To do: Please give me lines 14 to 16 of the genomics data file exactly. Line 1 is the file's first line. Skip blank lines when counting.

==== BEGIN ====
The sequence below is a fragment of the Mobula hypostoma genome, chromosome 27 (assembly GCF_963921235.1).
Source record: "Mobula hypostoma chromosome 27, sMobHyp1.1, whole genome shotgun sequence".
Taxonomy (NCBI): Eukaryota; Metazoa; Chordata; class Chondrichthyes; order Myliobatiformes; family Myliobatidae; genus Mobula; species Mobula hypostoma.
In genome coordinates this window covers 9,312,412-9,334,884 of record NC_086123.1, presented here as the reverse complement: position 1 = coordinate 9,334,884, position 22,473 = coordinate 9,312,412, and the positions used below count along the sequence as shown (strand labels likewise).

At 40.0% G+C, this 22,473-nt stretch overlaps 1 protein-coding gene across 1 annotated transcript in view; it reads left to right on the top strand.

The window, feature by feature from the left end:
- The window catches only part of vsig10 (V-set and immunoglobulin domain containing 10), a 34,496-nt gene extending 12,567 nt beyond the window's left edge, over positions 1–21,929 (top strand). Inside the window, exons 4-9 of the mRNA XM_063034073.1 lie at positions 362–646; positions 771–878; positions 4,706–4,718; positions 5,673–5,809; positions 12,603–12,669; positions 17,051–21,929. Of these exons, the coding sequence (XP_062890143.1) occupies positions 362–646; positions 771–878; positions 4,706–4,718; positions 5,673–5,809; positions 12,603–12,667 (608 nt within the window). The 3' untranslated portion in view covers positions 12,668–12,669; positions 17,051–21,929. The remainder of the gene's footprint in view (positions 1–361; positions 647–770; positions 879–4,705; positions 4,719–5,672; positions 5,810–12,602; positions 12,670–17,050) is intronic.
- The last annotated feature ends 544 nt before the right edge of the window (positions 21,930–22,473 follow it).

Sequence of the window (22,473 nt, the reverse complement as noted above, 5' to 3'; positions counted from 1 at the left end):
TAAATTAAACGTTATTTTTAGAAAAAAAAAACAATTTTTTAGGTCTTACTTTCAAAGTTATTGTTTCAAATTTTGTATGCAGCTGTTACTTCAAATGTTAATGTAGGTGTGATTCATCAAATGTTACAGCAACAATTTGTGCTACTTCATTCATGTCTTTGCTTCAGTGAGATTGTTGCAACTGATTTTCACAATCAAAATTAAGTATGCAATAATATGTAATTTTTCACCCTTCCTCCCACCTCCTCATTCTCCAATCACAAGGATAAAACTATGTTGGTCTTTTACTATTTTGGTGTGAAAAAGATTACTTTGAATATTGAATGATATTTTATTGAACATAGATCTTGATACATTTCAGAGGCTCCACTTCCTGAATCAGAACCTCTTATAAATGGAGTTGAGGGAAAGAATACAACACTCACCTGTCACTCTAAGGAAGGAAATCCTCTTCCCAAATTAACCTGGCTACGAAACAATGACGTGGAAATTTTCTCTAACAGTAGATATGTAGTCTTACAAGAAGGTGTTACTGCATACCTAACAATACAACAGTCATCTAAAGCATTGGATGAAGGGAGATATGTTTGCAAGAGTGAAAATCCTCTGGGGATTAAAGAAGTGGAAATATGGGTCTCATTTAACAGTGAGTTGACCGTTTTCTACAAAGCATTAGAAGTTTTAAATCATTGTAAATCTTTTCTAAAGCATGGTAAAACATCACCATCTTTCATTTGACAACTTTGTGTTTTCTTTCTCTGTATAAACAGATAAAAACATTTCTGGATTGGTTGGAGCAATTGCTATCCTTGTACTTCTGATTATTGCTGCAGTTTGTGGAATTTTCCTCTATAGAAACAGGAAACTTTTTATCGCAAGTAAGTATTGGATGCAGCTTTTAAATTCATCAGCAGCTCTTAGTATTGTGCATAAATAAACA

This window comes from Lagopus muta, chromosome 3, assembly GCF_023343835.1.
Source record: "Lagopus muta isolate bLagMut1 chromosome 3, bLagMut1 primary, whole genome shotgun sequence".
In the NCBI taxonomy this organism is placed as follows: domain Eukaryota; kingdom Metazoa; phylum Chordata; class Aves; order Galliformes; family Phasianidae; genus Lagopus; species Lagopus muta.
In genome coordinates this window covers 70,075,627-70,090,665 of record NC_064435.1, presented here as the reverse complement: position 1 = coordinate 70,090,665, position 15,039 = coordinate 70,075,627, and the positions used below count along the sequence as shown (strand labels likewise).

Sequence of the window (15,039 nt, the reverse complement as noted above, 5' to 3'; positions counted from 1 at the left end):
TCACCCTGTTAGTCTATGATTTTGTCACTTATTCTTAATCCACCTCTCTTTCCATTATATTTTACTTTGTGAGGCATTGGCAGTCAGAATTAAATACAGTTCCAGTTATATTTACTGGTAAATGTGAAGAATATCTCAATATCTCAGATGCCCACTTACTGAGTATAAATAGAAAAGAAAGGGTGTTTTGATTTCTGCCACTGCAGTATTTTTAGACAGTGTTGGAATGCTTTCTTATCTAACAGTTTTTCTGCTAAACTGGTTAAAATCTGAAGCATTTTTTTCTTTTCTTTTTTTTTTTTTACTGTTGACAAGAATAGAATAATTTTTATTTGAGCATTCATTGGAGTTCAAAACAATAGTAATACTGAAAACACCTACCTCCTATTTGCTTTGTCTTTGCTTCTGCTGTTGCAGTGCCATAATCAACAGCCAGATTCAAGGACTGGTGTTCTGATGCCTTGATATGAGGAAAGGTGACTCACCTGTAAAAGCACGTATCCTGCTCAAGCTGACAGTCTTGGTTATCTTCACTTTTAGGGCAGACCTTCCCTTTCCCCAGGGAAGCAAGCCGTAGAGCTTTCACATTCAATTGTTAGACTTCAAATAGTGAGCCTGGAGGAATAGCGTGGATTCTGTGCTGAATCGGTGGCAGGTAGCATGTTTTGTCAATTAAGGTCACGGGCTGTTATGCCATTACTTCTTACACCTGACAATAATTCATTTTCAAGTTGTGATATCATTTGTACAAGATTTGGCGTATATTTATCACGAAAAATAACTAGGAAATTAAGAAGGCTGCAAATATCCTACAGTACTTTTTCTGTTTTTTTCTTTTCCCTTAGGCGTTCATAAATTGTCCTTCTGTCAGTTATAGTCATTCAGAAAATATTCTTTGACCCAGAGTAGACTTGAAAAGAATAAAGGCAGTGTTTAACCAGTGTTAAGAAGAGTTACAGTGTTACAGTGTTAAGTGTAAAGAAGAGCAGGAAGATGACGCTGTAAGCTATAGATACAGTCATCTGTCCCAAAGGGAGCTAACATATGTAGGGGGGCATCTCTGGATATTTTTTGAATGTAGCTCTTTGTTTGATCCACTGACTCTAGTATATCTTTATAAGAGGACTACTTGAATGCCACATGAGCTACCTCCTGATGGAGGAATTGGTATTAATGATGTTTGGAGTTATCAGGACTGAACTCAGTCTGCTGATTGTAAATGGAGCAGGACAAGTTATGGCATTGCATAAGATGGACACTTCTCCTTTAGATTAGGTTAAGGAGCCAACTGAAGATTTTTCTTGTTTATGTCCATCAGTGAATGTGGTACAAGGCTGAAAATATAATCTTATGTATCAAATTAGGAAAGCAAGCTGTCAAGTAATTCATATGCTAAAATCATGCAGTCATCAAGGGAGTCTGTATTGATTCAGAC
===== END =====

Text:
In genome coordinates this window covers 70,075,627-70,090,665 of record NC_064435.1, presented here as the reverse complement: position 1 = coordinate 70,090,665, position 15,039 = coordinate 70,075,627, and the positions used below count along the sequence as shown (strand labels likewise).

Sequence of the window (15,039 nt, the reverse complement as noted above, 5' to 3'; positions counted from 1 at the left end):
TCACCCTGTTAGTCTATGATTTTGTCACTTATTCTTAATCCACCTCTCTTTCCATTATATTTTACTTTGTGAGGCATTGGCAGTCAGAATTAAATACAGTTCCAGTTATATTTACTGGTAAATGTGAAGAATATCTCAATATCTCAGATGCCCACTTACTGAGTATAAATAGAAAAGAAAGGGTGTTTTGATTTCTGCCACTGCAGTATTTTTAGACAGTGTTGGAATGCTTTCTTATCTAACAGTTTTTCTGCTAAACTGGTTAAAATCTGAAGCATTTTTTTCTTTTCTTTTTTTTTTTTTACTGTTGACAAGAATAGAATAATTTTTATTTGAGCATTCATTGGAGTTCAAAACAATAGTAATACTGAAAACACCTACCTCCTATTTGCTTTGTCTTTGCTTCTGCTGTTGCAGTGCCATAATCAACAGCCAGATTCAAGGACTGGTGTTCTGATGCCTTGATATGAGGAAAGGTGACTCACCTGTAAAAGCACGTATCCTGCTCAAGCTGACAGTCTTGGTTATCTTCACTTTTAGGGCAGACCTTCCCTTTCCCCAGGGAAGCAAGCCGTAGAGCTTTCACATTCAATTGTTAGACTTCAAATAGTGAGCCTGGAGGAATAGCGTGGATTCTGTGCTGAATCGGTGGCAGGTAGCATGTTTTGTCAATTAAGGTCACGGGCTGTTATGCCATTACTTCTTACACCTGACAATAATTCATTTTCAAGTTGTGATATCATTTGTACAAGATTTGGCGTATATTTATCACGAAAAATAACTAGGAAATTAAGAAGGCTGCAAATATCCTACAGTACTTTTTCTGTTTTTTTCTTTTCCCTTAGGCGTTCATAAATTGTCCTTCTGTCAGTTATAGTCATTCAGAAAATATTCTTTGACCCAGAGTAGACTTGAAAAGAATAAAGGCAGTGTTTAACCAGTGTTAAGAAGAGTTACAGTGTTACAGTGTTAAGTGTAAAGAAGAGCAGGAAGATGACGCTGTAAGCTATAGATACAGTCATCTGTCCCAAAGGGAGCTAACATATGTAGGGGGGCATCTCTGGATATTTTTTGAATGTAGCTCTTTGTTTGATCCACTGACTCTAGTATATCTTTATAAGAGGACTACTTGAATGCCACATGAGCTACCTCCTGATGGAGGAATTGGTATTAATGATGTTTGGAGTTATCAGGACTGAACTCAGTCTGCTGATTGTAAATGGAGCAGGACAAGTTATGGCATTGCATAAGATGGACACTTCTCCTTTAGATTAGGTTAAGGAGCCAACTGAAGATTTTTCTTGTTTATGTCCATCAGTGAATGTGGTACAAGGCTGAAAATATAATCTTATGTATCAAATTAGGAAAGCAAGCTGTCAAGTAATTCATATGCTAAAATCATGCAGTCATCAAGGGAGTCTGTATTGATTCAGAC